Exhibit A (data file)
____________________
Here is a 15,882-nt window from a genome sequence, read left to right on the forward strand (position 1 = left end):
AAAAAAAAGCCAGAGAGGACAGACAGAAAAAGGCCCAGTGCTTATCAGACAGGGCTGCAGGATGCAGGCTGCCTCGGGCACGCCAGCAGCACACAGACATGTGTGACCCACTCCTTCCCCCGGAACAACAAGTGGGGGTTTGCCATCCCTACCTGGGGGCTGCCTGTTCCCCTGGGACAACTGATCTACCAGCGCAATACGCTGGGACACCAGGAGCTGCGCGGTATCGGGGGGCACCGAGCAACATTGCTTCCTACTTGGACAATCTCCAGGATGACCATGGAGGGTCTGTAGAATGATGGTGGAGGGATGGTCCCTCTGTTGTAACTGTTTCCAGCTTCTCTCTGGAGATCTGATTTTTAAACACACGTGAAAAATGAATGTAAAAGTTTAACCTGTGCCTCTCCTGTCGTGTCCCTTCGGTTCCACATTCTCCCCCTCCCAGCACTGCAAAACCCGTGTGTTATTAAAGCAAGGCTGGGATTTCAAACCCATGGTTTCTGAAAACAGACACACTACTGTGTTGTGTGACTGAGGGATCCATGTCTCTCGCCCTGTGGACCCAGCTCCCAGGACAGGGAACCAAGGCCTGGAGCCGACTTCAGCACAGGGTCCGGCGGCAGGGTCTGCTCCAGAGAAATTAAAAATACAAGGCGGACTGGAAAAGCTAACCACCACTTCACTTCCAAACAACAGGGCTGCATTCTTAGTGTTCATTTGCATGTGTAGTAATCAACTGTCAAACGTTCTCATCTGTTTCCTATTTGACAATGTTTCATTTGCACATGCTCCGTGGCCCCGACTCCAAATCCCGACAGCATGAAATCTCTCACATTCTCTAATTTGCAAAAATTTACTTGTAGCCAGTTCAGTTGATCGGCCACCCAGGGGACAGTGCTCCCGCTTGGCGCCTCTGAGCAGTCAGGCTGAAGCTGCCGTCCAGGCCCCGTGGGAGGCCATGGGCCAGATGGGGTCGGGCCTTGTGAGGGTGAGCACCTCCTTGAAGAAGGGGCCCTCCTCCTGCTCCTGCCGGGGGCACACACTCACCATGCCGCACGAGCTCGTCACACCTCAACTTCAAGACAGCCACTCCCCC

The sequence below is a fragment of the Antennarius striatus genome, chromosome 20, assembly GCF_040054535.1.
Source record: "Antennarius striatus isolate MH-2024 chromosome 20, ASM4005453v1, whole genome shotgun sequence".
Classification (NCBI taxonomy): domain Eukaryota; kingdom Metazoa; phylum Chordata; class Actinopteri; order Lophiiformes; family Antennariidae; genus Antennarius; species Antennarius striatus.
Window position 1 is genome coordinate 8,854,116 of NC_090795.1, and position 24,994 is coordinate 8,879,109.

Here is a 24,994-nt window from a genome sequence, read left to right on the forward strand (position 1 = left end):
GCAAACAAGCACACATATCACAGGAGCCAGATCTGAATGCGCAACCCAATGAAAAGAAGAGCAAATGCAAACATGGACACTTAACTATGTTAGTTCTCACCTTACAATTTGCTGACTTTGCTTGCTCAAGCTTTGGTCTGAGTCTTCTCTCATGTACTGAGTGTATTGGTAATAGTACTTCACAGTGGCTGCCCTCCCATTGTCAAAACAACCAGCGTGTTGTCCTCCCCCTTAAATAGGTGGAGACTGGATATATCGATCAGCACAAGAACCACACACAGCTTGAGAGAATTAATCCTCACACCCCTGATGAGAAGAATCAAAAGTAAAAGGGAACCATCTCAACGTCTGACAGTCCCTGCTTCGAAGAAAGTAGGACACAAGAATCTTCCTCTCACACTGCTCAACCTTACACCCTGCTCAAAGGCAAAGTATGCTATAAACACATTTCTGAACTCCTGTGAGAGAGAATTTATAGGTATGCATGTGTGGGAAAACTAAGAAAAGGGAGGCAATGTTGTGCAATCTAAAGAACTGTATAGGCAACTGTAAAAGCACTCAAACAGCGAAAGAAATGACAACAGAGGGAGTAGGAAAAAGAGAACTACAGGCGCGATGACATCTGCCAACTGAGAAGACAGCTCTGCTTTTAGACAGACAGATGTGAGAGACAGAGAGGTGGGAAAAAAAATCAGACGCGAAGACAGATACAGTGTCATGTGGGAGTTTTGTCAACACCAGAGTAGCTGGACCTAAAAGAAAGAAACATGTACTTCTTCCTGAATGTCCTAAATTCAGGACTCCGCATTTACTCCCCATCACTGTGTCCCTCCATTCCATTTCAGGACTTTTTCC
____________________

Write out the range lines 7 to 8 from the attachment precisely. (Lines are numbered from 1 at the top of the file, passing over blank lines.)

Here is a 24,994-nt window from a genome sequence, read left to right on the forward strand (position 1 = left end):
GCAAACAAGCACACATATCACAGGAGCCAGATCTGAATGCGCAACCCAATGAAAAGAAGAGCAAATGCAAACATGGACACTTAACTATGTTAGTTCTCACCTTACAATTTGCTGACTTTGCTTGCTCAAGCTTTGGTCTGAGTCTTCTCTCATGTACTGAGTGTATTGGTAATAGTACTTCACAGTGGCTGCCCTCCCATTGTCAAAACAACCAGCGTGTTGTCCTCCCCCTTAAATAGGTGGAGACTGGATATATCGATCAGCACAAGAACCACACACAGCTTGAGAGAATTAATCCTCACACCCCTGATGAGAAGAATCAAAAGTAAAAGGGAACCATCTCAACGTCTGACAGTCCCTGCTTCGAAGAAAGTAGGACACAAGAATCTTCCTCTCACACTGCTCAACCTTACACCCTGCTCAAAGGCAAAGTATGCTATAAACACATTTCTGAACTCCTGTGAGAGAGAATTTATAGGTATGCATGTGTGGGAAAACTAAGAAAAGGGAGGCAATGTTGTGCAATCTAAAGAACTGTATAGGCAACTGTAAAAGCACTCAAACAGCGAAAGAAATGACAACAGAGGGAGTAGGAAAAAGAGAACTACAGGCGCGATGACATCTGCCAACTGAGAAGACAGCTCTGCTTTTAGACAGACAGATGTGAGAGACAGAGAGGTGGGAAAAAAAATCAGACGCGAAGACAGATACAGTGTCATGTGGGAGTTTTGTCAACACCAGAGTAGCTGGACCTAAAAGAAAGAAACATGTACTTCTTCCTGAATGTCCTAAATTCAGGACTCCGCATTTACTCCCCATCACTGTGTCCCTCCATTCCATTTCAGGACTTTTTCC